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Can corporations commit murder, or manslaughter?

In 1992, 26 coal miners were killed when the Westray Mine in Nova Scotia exploded.  A government appointed inquiry into the explosion concluded that the disaster was avoidable and that the employer’s representatives were aware that the mine could explode, yet continued to send workers down and failed to take the necessary remedial steps.  However, criminal charges filed against the corporation and the senior officials were dropped when the Crown concluded it could not obtain a prosecution.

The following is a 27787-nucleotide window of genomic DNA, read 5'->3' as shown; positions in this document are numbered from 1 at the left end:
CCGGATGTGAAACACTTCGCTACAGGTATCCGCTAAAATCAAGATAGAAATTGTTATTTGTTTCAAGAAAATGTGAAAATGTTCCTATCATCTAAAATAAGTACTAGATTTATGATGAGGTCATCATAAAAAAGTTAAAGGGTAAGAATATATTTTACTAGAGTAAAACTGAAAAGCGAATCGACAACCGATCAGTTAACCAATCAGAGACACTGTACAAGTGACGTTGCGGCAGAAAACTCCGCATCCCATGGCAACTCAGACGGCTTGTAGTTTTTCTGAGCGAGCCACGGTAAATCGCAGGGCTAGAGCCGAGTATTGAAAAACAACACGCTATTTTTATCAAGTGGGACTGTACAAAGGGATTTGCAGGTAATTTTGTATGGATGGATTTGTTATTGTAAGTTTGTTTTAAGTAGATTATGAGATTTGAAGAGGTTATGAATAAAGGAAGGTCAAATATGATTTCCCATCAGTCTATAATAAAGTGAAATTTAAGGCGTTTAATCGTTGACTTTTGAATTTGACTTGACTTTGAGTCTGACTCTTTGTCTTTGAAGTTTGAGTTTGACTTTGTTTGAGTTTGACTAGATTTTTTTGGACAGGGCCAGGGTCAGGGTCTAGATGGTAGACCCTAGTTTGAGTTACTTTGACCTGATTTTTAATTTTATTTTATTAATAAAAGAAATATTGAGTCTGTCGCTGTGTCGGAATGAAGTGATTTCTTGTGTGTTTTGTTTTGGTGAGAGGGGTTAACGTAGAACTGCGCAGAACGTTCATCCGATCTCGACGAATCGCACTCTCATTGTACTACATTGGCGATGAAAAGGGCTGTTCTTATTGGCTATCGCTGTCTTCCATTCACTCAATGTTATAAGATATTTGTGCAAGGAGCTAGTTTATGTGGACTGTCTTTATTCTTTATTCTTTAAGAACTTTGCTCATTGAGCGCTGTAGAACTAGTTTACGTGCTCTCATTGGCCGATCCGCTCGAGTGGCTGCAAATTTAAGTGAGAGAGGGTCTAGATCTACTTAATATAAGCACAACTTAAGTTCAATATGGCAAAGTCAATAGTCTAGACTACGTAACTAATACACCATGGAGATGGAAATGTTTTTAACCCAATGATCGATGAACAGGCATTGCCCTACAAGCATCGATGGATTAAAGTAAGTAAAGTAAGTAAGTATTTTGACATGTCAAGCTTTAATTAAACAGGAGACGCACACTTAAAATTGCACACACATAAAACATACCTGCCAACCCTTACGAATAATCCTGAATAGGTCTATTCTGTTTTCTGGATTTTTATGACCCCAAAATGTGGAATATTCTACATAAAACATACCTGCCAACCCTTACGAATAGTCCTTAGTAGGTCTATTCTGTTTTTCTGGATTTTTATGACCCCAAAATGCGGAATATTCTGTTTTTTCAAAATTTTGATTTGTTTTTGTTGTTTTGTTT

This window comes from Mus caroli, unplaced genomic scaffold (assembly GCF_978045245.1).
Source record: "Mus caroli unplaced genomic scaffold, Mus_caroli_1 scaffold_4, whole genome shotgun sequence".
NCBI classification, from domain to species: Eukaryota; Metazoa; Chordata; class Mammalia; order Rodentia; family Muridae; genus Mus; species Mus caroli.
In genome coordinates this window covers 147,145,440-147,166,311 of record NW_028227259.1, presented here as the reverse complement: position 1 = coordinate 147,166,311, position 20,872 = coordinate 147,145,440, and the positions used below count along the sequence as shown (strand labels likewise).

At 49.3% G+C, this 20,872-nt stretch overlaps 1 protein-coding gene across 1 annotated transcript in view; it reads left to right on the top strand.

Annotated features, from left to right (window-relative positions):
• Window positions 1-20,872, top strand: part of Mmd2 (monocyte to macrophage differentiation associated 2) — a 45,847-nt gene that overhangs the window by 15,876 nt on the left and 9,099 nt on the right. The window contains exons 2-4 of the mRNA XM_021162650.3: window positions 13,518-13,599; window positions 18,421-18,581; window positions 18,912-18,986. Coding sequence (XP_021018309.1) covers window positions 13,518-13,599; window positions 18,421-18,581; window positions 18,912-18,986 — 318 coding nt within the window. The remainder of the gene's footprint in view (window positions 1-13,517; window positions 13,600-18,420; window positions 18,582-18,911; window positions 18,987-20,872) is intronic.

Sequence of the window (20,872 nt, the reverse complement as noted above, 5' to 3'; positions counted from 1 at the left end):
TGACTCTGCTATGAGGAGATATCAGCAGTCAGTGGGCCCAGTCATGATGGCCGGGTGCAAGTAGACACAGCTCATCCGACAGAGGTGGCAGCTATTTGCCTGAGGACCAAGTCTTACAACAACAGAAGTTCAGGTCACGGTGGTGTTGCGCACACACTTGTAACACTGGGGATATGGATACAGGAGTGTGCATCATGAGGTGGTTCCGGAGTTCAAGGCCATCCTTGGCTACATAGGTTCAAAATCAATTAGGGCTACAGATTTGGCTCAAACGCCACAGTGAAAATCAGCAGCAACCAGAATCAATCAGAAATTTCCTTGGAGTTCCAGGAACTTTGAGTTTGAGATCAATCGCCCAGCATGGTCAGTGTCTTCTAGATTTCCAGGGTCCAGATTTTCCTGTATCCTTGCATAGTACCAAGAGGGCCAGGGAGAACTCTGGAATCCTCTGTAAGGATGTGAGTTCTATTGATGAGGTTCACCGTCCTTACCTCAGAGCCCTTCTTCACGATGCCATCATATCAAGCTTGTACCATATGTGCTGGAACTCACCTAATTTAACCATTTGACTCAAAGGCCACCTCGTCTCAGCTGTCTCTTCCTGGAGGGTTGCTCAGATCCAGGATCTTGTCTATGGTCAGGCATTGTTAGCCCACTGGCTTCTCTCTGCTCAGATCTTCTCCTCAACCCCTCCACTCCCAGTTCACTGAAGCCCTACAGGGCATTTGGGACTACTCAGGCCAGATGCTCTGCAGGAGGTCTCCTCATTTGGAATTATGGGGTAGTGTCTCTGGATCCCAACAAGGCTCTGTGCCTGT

These events led to a focus in Canada on the inadequacy of our criminal law when it comes to killings taking place at work that are due to the failure of management to take steps to avoid obvious risks.  The main problem, from a legal perspective, was that the existing test for finding organizations criminally liable was almost impossible to prove.  The leading case was Canadian Dredge & Dock. That test required the Crown to prove that a single person, who was a ‘directing mind’ (a senior official responsible for the management of the business) both had knowledge of the illegal act that causes the death and possessed the  ’guilty mind’ or intent (the mens rea) necessary for a criminal offense.  It was virtually impossible for the Crown to prove those conditions were satisfied.  As a result, corporations were rarely found guilty of criminal offenses.